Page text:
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A big part of our work at the Outdoor Council involves tracking the actions our representative government makes on behalf of its citizens. Often, that includes asking for public records not readily available or published for broad public access.

Citizens have the right to know about activities that affect public health, including the water we use and air we breathe, as well as the myriad decisions that affect land and wildlife management in Wyoming. That’s why we’re taking a stand against an ill-conceived state policy to charge fees for public records requests.

The fee structure, created and promoted by the Wyoming Department of Information and Administration (A&I), misses the intent of a state law passed in 2014 to “streamline” responses to records requests. We believe that providing public records and governing transparently is not an “add-on” to the job of the government that citizens should have to pay for. It is a core duty of our state government. We already cover the cost to produce public records with our taxpayer dollars dedicated to support state agencies.

Understanding that a fee-for-access policy only serves to deter citizens from taking part in civic matters, we have joined with dozens of partners to push back against A&I’s flawed policy. At the same time, we are encouraging a broader discussion to find solutions that can help state agencies more efficiently respond to records requests.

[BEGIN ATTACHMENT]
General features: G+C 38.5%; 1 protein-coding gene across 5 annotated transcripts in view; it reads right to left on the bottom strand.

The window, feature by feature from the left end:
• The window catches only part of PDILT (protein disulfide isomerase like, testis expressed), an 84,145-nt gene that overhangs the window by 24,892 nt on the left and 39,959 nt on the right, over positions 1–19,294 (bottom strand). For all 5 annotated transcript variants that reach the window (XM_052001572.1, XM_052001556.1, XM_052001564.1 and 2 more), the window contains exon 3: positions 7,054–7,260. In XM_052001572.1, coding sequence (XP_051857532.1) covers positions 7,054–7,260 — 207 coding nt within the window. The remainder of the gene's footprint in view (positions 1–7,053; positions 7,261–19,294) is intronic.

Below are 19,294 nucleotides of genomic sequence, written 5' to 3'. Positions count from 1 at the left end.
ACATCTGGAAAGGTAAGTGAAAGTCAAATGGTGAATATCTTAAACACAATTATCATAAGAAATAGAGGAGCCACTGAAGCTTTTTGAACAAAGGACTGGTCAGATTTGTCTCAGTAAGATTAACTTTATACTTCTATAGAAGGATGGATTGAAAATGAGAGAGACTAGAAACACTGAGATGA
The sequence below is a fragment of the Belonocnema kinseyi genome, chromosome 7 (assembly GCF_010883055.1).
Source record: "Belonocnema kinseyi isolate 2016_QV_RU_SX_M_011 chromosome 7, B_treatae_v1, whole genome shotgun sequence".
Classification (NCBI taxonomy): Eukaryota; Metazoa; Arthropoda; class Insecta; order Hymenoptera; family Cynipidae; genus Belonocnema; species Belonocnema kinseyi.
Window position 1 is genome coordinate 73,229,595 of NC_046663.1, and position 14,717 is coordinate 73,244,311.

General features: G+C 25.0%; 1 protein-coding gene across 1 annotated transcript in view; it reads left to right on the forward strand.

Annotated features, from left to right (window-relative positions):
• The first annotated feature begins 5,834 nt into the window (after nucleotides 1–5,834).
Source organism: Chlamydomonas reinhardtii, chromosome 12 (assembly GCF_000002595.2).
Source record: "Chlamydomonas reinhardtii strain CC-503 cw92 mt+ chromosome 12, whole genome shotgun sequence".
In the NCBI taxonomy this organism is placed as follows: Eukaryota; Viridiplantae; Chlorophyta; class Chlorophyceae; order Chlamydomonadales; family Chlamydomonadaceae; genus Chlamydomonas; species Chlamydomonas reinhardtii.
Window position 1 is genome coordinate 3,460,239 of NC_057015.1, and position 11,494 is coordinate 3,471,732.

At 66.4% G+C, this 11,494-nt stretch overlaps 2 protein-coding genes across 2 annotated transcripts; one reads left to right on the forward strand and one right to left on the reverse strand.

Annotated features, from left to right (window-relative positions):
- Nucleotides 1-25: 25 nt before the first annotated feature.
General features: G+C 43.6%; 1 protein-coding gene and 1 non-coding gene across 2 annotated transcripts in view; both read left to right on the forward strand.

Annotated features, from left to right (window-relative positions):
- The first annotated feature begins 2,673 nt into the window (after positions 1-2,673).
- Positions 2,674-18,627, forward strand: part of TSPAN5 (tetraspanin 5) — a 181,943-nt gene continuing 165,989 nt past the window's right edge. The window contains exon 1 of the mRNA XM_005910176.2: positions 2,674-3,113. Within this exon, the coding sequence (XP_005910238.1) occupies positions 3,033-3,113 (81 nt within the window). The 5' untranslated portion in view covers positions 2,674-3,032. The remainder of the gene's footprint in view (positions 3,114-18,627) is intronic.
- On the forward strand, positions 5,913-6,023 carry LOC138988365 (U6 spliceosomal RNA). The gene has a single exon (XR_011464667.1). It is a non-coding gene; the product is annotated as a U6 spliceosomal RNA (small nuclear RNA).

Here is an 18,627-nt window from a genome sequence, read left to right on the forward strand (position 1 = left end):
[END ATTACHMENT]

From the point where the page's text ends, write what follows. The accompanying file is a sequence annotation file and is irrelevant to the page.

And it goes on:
To begin the discussion, the Outdoor Council published this op-ed in local media outlets.

We are encouraged that the legislature’s Joint Corporations, Elections and Political Subdivisions Committee has agreed to take on the topic this year, and we will keep you up-to-date as the discussion progresses.

Wyoming’s fee-for-access scheme is not the only policy being pursued to distance citizens from our government’s actions. Rep. Liz Cheney has introduced a bill to slap fees on citizens who participate in BLM’s oil and gas leasing decision-making processes on public lands. An effort continues at the Wyoming Legislature to criminalize protests against so-called “critical infrastructure,” and tactics to transfer the ownership and/or management of public lands continues. These are part of a broader trend to extract citizens from our public lands heritage and to insert the Trump administration’s mandate for “energy dominance” in the West.

But we don’t have to — and must not — cede our democratic institutions and values to realize robust economies. The Wyoming-led sage grouse management plan for the West (now also under attack) is proof that bipartisan, multi-stakeholder efforts can help sustain energy, agriculture and our wildlife heritage far into the future regardless of politics. Efforts to derail robust citizen participation will fail — but only with your help.

Thank you for your continued work to help protect Wyoming’s world-class wildlife, our open spaces, clean air and water, and for joining us in demanding a government responsive to its citizens.

 

Dustin

Bleizeffer

Communications Director

Staff